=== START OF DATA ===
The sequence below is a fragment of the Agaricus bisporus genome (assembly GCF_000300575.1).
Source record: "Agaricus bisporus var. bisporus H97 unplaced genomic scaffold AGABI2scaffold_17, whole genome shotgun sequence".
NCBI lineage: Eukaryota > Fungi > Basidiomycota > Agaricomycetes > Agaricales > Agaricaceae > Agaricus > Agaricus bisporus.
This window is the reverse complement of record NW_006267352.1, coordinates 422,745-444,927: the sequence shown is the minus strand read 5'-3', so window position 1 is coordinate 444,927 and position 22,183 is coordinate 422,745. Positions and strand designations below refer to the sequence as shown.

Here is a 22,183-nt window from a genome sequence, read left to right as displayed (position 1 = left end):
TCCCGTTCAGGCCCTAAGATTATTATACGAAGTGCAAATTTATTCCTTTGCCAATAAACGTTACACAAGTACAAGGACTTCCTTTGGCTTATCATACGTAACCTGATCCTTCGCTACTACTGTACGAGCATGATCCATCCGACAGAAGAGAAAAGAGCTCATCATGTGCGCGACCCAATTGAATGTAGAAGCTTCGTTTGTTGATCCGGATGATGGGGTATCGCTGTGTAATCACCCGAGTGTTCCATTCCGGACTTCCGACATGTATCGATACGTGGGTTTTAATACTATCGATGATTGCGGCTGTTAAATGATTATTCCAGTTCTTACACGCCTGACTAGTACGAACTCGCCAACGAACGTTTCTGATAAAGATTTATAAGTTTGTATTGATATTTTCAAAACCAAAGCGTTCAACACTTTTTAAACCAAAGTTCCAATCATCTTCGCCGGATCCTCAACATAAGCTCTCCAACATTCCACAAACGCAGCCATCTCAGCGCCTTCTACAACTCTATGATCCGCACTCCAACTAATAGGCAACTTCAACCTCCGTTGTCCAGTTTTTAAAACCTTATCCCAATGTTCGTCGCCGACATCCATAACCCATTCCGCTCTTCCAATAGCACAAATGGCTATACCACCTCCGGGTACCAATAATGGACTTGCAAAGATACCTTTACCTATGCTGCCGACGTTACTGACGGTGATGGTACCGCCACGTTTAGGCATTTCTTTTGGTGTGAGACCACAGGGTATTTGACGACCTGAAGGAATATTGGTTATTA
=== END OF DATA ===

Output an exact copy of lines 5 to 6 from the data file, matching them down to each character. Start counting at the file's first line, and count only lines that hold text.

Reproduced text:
Here is a 22,183-nt window from a genome sequence, read left to right as displayed (position 1 = left end):
TCCCGTTCAGGCCCTAAGATTATTATACGAAGTGCAAATTTATTCCTTTGCCAATAAACGTTACACAAGTACAAGGACTTCCTTTGGCTTATCATACGTAACCTGATCCTTCGCTACTACTGTACGAGCATGATCCATCCGACAGAAGAGAAAAGAGCTCATCATGTGCGCGACCCAATTGAATGTAGAAGCTTCGTTTGTTGATCCGGATGATGGGGTATCGCTGTGTAATCACCCGAGTGTTCCATTCCGGACTTCCGACATGTATCGATACGTGGGTTTTAATACTATCGATGATTGCGGCTGTTAAATGATTATTCCAGTTCTTACACGCCTGACTAGTACGAACTCGCCAACGAACGTTTCTGATAAAGATTTATAAGTTTGTATTGATATTTTCAAAACCAAAGCGTTCAACACTTTTTAAACCAAAGTTCCAATCATCTTCGCCGGATCCTCAACATAAGCTCTCCAACATTCCACAAACGCAGCCATCTCAGCGCCTTCTACAACTCTATGATCCGCACTCCAACTAATAGGCAACTTCAACCTCCGTTGTCCAGTTTTTAAAACCTTATCCCAATGTTCGTCGCCGACATCCATAACCCATTCCGCTCTTCCAATAGCACAAATGGCTATACCACCTCCGGGTACCAATAATGGACTTGCAAAGATACCTTTACCTATGCTGCCGACGTTACTGACGGTGATGGTACCGCCACGTTTAGGCATTTCTTTTGGTGTGAGACCACAGGGTATTTGACGACCTGAAGGAATATTGGTTATTA